Monday, November 8, 2010

Busting the BCS

There's yet more controversy on the horizon for college football fans and more fodder for ESPN's all-out push for revenue heaven in a CFB playoff system. As it looks now, one of the two undefeated non-automatic qualifiers in Boise and TCU are going to get left out of the BCS picture. While that's not particularly newsworthy in and of itself, it is worth noting that the Big East champ (probably Pitt) and ACC champ (probably Va. Tech, who was beaten by Boise) will make it to a BCS bowl.

In my opinion, neither the ACC champ nor the Big East champ should get the bid this year, but does that mean that Boise and TCU should? Certainly not. No matter how you slice it up, the automatic qualifiers, without considering how terrible they might be, should be in the BCS. Their respective conferences were granted tie-ins by rule and, no matter how silly the rules are at present, they must be followed. Had these rules not been put in place, the BCS would not exist, as no conference would want to play in a system that did not guarantee its champion a spot in the bowls.

The only reason that ESPN hates these rules is because absolutely no one is going to be watching the Orange Bowl this year, which isn't altogether different from the past 10 years. The Sugar Bowl will also feature an SEC team drilling an at-large team again, which will be a snooze fest. It's all about revenue for ESPN, which along with the time constraints, is a reason that there will never be a true FBS playoff system.  I don't think the universities will ever sign on, thus preventing the conferences from agreeing with it.

In light of not being included, Utah has decided to file suit stating that the BCS violates the Sherman Antitrust Act. Former Utah alum Mark Shurtleff is at the center of this suit:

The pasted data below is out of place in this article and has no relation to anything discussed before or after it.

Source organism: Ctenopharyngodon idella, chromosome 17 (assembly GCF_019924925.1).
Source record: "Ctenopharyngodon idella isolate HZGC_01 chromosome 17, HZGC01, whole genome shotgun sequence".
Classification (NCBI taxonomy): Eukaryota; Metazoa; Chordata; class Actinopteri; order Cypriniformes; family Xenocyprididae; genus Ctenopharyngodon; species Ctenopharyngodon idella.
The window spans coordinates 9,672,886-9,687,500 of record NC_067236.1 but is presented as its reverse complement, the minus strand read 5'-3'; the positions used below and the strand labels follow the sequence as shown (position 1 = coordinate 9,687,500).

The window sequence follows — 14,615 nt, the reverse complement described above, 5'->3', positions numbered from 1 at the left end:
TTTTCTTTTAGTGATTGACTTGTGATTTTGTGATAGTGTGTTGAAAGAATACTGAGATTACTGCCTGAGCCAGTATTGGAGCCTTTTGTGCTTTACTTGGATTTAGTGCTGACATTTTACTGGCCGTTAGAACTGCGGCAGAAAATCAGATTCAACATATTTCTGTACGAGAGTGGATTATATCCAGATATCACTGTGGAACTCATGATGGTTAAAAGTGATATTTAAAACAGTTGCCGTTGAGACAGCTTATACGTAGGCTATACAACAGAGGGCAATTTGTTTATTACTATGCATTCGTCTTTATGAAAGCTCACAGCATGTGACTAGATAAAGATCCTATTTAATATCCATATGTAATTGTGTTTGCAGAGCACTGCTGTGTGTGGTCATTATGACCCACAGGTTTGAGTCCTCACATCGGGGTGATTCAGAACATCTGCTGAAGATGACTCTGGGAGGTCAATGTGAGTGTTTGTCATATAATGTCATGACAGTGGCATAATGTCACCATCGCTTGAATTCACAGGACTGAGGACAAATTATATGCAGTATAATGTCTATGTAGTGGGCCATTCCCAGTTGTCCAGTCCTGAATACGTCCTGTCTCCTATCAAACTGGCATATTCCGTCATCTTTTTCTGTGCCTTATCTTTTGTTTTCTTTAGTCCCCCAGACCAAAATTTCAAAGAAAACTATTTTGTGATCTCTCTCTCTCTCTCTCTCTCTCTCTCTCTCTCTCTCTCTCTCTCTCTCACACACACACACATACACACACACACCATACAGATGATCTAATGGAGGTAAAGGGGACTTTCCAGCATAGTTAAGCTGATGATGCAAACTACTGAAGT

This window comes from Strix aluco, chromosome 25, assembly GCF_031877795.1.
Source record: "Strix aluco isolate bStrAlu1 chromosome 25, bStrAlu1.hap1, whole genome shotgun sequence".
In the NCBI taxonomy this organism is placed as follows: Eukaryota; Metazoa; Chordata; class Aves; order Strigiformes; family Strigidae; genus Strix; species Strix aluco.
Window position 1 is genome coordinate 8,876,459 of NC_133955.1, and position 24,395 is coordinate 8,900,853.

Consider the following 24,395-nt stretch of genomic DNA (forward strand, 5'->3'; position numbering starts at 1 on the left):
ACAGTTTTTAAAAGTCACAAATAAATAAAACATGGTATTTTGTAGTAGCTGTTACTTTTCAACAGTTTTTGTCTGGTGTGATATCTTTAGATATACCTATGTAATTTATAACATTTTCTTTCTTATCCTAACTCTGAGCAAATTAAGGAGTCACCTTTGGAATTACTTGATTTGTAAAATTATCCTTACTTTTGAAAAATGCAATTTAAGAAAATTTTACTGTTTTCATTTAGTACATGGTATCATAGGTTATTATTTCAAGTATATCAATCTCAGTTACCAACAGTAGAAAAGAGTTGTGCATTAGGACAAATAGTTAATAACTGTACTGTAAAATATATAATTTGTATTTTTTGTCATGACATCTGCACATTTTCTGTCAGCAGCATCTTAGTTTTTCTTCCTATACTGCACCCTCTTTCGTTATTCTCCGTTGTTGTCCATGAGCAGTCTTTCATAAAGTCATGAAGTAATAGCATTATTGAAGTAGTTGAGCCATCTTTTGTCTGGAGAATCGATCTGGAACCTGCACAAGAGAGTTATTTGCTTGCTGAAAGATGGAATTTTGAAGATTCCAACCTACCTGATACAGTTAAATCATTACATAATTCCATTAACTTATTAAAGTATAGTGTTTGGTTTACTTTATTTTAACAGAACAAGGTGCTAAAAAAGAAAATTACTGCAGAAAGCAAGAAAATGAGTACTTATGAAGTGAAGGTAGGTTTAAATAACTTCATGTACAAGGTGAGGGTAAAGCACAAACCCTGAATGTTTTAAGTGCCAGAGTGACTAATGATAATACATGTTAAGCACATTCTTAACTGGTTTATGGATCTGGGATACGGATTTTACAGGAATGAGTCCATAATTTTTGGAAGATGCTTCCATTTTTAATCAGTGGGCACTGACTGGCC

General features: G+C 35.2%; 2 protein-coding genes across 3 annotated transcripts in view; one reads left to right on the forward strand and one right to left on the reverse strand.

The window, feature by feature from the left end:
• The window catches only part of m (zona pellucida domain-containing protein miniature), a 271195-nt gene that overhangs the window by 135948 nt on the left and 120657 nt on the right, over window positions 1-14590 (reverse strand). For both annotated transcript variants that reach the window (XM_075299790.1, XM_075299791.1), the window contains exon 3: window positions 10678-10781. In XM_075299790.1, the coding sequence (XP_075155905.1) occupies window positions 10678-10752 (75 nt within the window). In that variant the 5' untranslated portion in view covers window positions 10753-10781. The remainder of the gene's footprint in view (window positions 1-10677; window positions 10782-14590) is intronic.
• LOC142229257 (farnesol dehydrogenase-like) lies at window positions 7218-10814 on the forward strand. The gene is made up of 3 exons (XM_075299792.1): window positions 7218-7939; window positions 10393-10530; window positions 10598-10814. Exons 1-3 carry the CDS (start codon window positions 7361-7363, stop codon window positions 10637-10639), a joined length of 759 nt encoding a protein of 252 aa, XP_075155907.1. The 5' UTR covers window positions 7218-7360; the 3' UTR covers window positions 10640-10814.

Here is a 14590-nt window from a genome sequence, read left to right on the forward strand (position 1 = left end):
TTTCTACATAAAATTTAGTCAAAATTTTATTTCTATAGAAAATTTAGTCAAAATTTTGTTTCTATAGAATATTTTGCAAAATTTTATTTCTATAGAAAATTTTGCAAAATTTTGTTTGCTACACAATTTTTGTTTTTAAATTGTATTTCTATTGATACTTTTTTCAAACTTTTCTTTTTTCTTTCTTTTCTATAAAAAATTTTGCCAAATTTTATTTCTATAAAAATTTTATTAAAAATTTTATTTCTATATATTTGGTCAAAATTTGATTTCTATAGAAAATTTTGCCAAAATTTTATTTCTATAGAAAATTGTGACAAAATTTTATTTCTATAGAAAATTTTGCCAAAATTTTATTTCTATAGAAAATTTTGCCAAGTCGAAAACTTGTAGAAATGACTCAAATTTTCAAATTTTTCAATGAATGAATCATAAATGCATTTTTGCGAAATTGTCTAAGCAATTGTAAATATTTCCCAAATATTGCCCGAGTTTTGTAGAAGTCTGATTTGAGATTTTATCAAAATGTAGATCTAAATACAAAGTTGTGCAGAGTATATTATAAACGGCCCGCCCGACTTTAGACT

"There is no way that a team from a non-AQ conference can ever play for a national championship," he told SI.com. "We think it was designed that way." (Andy Staples, Sports Illustrated)


I agree with Shurtleff, but it doesn't mean that it's necessarily a bad thing. These conferences were instrumental in the formation of the BCS and the non-AQ teams had no interest in the negotiations at that time, as they really weren't relevant. In my opinion, this is the classic "It's not a me problem, it's a you problem." If you want to have the chance to win a national title, join a legitimate conference and quit complaining. As it stands, there are some problems with the BCS but it looks like there isn't a better alternative- especially not a playoff. Look at what they're trying to do with March Madness. If you can't get in, win more or switch conferences. It's really that simple.

This is elementary when you boil it all down. At some point there has to be a loser, but we have come to accept the common teaching that "there are no losers". This is complete hogwash. Boortz was all over that this AM if you had a chance to listen. If you don't fit into the metric (BCS), change or get left behind with the other losers. Everything isn't fair and if you don't like what the outcome is make the changes necessary to avoid it.  Simple right?

The only reason that people demand a playoff is that the losers want a chance to win their way back into relevance and ESPN wants more money. Is that really a great reason to go through all of that mess?

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